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Retro Review: Pokémon Snap

pokemon snap

I’ve had some time to revisit some of the N64 games from my youth, among them Pokémon Snap – a game that’s about as weird as they come.

Straight on the outset it’s a concept that only the Japanese could find logical to put into development for a games console – a game where you spend your days travelling around a mysterious Pokémon island on an all-terrain vehicle (which includes flying and hovering) taking pictures of rare Pokémon and then having said pictures rated by the original Pokémon professor himself, Professor Oak.

Photos are shot in a first-person manner, likening this game to an on-rails shooter, and then are rated by Professor Oak on three categories: the pose of the Pokémon, the size of the Pokémon and whether the Pokémon is in the middle of the shot. On top of this you acquire two items to provoke Pokémon into certain poses throughout the levels, Pokémon food (seen as an apple) and Pester Balls (which do exactly what their name suggests, pestering Pokémon into doing something weird). Some of the most enjoyable parts of the game are the secret poses or Pokémon which can be discovered by using these items, which include knocking Pokémon into lava to make them evolve and irritating Electrodes to the point of self-exploding.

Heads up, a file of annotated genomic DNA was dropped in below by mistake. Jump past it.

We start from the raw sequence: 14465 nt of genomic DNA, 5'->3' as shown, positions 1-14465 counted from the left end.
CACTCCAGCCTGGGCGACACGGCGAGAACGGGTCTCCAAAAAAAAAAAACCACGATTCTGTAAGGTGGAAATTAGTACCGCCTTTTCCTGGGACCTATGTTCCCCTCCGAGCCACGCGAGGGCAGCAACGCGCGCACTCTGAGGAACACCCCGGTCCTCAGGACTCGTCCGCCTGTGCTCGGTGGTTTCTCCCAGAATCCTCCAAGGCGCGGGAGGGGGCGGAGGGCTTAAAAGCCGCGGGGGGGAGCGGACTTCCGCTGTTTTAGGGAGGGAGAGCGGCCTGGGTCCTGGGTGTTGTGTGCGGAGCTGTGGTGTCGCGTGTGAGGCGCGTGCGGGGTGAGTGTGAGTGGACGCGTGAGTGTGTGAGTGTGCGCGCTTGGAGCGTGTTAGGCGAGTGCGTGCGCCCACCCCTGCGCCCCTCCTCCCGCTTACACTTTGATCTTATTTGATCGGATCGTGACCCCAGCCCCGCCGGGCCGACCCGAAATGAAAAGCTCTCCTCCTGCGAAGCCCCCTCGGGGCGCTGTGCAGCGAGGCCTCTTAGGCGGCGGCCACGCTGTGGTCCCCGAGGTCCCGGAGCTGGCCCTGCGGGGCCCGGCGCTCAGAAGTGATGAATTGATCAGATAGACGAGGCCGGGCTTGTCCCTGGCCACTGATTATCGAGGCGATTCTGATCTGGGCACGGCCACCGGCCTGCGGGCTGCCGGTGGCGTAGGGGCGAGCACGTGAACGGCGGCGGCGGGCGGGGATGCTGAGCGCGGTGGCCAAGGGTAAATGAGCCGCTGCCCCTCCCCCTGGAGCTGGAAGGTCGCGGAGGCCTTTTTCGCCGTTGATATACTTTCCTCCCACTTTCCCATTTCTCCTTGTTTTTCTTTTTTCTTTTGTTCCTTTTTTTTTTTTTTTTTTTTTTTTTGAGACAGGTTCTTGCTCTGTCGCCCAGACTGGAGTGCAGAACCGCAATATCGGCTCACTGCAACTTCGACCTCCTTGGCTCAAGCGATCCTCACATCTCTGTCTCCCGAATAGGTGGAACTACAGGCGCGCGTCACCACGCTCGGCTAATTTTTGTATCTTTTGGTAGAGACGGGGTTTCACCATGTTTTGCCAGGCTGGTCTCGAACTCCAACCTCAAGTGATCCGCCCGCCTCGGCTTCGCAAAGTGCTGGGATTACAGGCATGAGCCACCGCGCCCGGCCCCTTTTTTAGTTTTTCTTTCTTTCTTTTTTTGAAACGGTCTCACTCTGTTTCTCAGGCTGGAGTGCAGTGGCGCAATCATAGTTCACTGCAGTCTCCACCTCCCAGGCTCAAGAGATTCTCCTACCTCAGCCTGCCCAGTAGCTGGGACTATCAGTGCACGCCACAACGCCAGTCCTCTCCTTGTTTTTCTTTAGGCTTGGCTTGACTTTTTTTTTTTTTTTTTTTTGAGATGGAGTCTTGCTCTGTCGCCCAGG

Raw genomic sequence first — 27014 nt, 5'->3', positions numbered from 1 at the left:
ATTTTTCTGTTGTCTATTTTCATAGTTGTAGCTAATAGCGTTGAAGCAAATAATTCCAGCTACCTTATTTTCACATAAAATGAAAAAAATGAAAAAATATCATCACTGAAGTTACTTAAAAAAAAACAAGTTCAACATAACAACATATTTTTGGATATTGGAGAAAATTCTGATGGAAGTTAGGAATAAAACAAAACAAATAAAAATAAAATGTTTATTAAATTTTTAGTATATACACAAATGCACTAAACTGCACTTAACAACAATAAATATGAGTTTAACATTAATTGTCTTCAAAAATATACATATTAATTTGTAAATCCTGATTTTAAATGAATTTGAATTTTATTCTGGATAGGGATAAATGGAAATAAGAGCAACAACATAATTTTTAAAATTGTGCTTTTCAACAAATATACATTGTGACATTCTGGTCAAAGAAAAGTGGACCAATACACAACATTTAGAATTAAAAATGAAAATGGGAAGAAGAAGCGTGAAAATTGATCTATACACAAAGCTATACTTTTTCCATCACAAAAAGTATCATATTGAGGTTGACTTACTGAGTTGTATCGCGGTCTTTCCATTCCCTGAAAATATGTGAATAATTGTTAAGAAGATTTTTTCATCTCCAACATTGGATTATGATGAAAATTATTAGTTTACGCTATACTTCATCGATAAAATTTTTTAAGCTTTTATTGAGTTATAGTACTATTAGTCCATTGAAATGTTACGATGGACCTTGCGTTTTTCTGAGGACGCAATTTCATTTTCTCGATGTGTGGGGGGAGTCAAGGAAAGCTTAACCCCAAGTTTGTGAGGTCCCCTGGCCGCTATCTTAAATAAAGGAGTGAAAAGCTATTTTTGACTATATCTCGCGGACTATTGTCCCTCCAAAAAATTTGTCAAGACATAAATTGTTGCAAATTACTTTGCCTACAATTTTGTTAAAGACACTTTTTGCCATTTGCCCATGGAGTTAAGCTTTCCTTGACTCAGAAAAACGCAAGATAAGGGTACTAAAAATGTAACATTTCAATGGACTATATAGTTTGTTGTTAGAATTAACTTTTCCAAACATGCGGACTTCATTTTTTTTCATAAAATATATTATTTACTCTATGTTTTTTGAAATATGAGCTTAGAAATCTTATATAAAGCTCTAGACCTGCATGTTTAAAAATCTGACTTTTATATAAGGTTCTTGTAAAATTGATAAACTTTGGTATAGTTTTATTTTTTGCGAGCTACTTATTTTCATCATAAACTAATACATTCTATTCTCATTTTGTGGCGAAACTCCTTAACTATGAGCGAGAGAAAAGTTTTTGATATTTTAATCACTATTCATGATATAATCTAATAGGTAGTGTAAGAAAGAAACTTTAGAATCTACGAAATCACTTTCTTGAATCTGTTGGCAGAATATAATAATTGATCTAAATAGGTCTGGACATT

There are 7 levels to explore and each is unlocked by either finding a secret route in the previous level, taking pictures of a certain amount of Pokémon (total) or having a certain threshold of point score – accumulated by taking great shots of Pokémon.

As with most games, when it works it works well. Pokémon Snap is a one of a kind experience that offers family friendly entertainment with high replayability – if only to get that perfect shot of Snorlax that you always dreamed of.

Unfortunately Professor Oak needs to change his glasses, because often he will judge the size or positioning of the Pokémon as incorrect – despite the obvious proof otherwise which is right in front of his eyes. This can add some frustration to your playing, as there is nothing more annoying than losing half the score of your best picture because the Pokémon apparently isn’t in the center of the frame.

Despite this, Pokémon Snap is a classic for a reason – it’s original, refreshing and has aged surprisingly well considering it’s about 14 years old at this point in time. Its biggest downside is its length, running just over 2 hours depending on your ability to photograph Pokémon (if you are a gaming adult, 2 hours might even be a generous estimate). But considering its target market is a lot younger than your average gamer, the length can be excused since it’s largely derived from the difficulty of the game. And of course, being one of the earliest console Pokémon games in history, respect is due.

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